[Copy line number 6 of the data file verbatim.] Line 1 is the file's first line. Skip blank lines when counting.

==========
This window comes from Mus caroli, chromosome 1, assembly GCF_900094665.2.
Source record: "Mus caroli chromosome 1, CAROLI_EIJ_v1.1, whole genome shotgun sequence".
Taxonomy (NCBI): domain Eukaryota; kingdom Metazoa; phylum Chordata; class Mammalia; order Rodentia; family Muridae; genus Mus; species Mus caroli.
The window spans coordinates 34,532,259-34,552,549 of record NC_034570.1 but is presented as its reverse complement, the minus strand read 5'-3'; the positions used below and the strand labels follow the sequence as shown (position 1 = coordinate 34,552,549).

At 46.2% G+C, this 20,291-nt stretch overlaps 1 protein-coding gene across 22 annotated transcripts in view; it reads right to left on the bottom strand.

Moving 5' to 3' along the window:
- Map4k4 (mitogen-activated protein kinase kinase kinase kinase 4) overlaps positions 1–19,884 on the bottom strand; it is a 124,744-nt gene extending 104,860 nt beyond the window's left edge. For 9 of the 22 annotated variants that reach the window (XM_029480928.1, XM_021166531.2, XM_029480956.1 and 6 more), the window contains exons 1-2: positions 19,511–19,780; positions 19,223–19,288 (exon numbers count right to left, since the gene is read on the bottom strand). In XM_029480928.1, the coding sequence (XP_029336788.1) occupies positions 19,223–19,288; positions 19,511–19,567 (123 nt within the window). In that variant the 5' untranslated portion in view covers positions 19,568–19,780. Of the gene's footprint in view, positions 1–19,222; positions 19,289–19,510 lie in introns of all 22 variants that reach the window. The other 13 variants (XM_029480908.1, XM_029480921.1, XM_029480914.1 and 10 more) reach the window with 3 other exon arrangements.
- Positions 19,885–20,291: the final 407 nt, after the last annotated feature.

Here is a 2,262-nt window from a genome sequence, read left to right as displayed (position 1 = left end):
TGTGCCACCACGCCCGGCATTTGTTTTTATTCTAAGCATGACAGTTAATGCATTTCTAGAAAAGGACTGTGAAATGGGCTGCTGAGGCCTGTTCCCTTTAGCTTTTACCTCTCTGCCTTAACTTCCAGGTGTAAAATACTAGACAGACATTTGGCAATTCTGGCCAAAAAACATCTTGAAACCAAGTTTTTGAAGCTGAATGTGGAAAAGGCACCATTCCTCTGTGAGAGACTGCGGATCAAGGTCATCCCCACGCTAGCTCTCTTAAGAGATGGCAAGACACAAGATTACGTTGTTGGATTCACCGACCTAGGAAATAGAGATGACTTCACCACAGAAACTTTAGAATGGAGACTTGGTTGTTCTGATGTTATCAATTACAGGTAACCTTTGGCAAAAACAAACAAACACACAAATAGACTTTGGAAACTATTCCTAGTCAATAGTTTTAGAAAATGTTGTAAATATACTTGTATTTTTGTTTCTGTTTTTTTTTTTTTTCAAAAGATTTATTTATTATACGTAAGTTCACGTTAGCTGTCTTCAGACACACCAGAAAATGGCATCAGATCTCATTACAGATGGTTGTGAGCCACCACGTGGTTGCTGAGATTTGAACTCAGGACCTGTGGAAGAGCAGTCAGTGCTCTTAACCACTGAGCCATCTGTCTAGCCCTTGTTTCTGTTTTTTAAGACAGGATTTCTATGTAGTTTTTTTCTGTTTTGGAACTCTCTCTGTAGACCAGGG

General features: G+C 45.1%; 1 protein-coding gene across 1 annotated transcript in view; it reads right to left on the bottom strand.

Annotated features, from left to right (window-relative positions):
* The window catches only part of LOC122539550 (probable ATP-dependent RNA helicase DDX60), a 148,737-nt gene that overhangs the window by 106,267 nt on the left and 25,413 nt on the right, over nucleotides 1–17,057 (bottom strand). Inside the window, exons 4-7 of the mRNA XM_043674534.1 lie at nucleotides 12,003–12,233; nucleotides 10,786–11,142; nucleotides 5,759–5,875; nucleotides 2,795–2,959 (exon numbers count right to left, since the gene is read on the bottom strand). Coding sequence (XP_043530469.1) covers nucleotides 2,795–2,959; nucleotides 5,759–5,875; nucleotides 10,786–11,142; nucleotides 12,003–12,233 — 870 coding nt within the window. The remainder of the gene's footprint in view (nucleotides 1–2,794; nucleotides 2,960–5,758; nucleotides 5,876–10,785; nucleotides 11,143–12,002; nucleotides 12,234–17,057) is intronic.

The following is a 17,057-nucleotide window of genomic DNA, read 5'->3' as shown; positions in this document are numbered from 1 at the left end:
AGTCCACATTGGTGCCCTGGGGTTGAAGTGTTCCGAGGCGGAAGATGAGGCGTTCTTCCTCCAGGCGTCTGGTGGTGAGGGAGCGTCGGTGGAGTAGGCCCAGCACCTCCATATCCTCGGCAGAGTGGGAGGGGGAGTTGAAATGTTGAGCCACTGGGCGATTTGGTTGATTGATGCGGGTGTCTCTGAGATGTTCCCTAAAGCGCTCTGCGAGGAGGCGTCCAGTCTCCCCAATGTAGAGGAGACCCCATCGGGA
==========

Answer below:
Moving 5' to 3' along the window: